Young People

 Young People

Schools 'jeopardise young carers' futures'

Schools are putting young carers' futures at risk by providing too little support, a report by Family Action has warned. According to the report, Be Bothered! Making School Count for Young Carers, the "closed culture" in educational institutions has become a barrier to supporting young carers, who are sometimes punished by teachers that misunderstand their caring roles. The charity said schools need to take a more proactive role in identifying and helping young carers, whose attendance, behaviour and concentration in the classroom are often affected by their caring duties. Rhian Beynon, head of policy and campaigns at Family Action, said schools need to step up support for children. "The report is called Be Bothered! because we think a lot of teachers and schools aren't bothered about what's happening outside the school gates," she said. "That's not the way we're going to successfully tackle the problems with attendance and exclusion." Read more at C&YPNow:  

No place for bullying

Ofsted reports that nearly half of all pupils have suffered some form of bullying at school. A study of 1,350 pupils showed 58 per cent of those in primary schools and 41 per cent in secondaries said they had been "picked on" or bullied. The most common forms of bullying related to aspects of the victims' physical appearance, including hair colour, weight and the wearing of glasses. A handful of pupils said they had been bullied because of their sexuality. A greater number said it was because they were seen as "different" or perceived as "weird". The report says that pupils often dismiss offensive language - such as the word "gay" to mean "rubbish" as "banter" despite the fact its usage could be prohibited in school rules. The report calls for better training for teachers in tackling bullying. Visit the website to download the report:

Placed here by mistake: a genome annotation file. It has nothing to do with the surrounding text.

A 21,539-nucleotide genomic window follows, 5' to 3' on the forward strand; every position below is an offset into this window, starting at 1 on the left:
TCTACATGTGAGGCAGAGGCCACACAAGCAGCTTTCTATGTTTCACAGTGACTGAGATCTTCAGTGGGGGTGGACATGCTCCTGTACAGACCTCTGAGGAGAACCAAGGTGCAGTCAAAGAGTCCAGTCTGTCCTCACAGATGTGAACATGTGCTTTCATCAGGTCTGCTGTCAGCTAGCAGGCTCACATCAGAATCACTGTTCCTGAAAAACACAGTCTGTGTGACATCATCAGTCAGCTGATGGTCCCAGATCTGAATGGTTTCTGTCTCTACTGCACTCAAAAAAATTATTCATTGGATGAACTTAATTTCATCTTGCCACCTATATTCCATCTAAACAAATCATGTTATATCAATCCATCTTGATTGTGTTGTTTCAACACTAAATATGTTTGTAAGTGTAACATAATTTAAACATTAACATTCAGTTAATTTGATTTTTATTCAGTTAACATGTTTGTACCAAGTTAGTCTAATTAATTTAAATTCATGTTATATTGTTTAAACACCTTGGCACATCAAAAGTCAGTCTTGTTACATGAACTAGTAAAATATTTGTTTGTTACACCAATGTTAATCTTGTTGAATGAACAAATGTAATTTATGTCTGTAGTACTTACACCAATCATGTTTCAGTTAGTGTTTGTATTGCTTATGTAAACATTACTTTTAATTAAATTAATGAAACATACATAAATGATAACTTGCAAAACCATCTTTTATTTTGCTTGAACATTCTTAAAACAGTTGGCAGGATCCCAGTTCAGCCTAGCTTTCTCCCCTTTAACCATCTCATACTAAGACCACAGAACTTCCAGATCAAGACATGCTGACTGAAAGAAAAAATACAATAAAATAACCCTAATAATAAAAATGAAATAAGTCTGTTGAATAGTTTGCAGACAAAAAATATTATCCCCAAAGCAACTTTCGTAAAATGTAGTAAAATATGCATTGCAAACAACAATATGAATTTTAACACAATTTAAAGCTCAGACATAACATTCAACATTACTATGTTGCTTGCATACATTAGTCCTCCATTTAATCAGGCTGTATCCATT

Saving children's Relationship with the Outdoors

This report from the National Trust shows evidence of a long-term and dramatic decline in children's relationship with the outdoors is ‘overwhelming' and urgent action is needed to bridge this growing gap before it's too late, according our new report published today. In his Natural Childhood report naturalist, author and TV producer Stephen Moss charts years of academic research and a steady stream of surveys on the subject, highlighting how a generation of children is finally losing touch with the natural world. Fewer than ten per cent of children play in wild places; down from 50% a generation ago The report outlines a clear need to tackle the rise of ‘Nature Deficit Disorder', a term coined by the US based writer Richard Louv, to describe a growing dislocation between children and nature. Read more and view a slideshow at:

Positive for Youth

The Government's youth policy statement, Positive for Youth: A new approach to cross-government policy for young people aged 13 to 19, has been published.
It brings together all of the Government's policies for young people aged 13 to 19, covering a wide range of issues - from education and youth services, to health, crime, housing and more. Nine government departments have been involved in developing it - including the Department for Education, the Department of Health, the Home Office and the Department for Communities and Local Government. Young people and youth professionals have also been involved directly in developing the statement through extensive collaboration and consultation. You can find more information about the process on the Department of Education website where you can download an Executive summary, the full report or view YouTube:

Oversight of special education for young people aged 16 - 25